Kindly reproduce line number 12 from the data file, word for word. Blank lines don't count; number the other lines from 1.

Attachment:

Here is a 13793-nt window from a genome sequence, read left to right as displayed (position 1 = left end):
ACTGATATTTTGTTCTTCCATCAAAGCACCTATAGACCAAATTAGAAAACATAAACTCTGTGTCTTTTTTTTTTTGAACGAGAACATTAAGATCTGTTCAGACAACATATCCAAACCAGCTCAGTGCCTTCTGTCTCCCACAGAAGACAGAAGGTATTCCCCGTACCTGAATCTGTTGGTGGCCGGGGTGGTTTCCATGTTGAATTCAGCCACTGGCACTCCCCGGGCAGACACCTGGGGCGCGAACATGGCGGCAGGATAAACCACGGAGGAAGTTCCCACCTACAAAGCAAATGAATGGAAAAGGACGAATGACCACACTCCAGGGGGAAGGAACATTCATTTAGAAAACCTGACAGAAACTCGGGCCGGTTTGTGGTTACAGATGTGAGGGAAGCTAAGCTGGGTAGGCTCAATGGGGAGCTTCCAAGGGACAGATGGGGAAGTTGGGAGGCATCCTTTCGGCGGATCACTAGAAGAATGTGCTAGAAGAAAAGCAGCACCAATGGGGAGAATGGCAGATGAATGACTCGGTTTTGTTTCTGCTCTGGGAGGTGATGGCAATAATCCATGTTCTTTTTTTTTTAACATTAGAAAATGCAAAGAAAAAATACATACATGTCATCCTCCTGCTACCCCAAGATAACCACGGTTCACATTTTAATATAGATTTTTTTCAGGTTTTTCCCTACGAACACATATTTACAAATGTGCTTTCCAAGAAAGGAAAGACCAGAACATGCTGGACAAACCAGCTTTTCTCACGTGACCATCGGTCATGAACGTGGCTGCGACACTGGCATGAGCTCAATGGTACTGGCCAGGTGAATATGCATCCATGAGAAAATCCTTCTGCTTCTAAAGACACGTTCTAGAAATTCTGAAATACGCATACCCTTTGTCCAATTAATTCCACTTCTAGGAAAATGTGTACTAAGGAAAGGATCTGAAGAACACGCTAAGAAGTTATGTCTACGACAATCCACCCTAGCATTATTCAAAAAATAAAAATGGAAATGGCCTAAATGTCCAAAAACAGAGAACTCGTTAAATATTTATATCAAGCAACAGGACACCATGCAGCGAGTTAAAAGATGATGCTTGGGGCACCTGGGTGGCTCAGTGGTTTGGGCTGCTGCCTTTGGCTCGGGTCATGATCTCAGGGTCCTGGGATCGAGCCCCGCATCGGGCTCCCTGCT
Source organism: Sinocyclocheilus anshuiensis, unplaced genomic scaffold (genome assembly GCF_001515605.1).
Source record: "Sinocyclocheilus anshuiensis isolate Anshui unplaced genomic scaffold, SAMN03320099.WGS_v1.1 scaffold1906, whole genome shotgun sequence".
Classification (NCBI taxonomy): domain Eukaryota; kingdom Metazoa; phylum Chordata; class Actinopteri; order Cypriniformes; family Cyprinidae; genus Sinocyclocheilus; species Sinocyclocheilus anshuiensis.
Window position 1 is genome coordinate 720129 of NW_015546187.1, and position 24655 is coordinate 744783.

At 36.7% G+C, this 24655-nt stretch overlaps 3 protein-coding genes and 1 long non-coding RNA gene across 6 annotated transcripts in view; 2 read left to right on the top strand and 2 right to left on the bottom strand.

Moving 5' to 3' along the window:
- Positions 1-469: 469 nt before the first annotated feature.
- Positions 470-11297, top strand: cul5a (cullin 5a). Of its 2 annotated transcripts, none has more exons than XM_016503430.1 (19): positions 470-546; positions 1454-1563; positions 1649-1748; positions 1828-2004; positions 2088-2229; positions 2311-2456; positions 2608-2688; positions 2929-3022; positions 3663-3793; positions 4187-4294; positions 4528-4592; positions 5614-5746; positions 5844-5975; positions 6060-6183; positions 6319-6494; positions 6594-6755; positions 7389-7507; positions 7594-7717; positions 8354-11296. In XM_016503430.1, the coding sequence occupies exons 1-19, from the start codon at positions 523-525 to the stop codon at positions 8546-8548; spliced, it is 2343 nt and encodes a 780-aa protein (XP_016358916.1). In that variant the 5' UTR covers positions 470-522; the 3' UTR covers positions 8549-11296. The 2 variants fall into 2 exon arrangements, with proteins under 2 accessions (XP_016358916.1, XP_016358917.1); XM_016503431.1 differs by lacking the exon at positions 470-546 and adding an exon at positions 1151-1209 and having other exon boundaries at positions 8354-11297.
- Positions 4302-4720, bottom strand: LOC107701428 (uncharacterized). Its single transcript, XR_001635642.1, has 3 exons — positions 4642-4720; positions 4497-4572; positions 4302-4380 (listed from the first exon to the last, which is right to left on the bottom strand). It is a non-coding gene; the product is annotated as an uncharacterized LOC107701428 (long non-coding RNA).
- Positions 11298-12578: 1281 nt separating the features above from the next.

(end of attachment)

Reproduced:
- Positions 11298-12578: 1281 nt separating the features above from the next.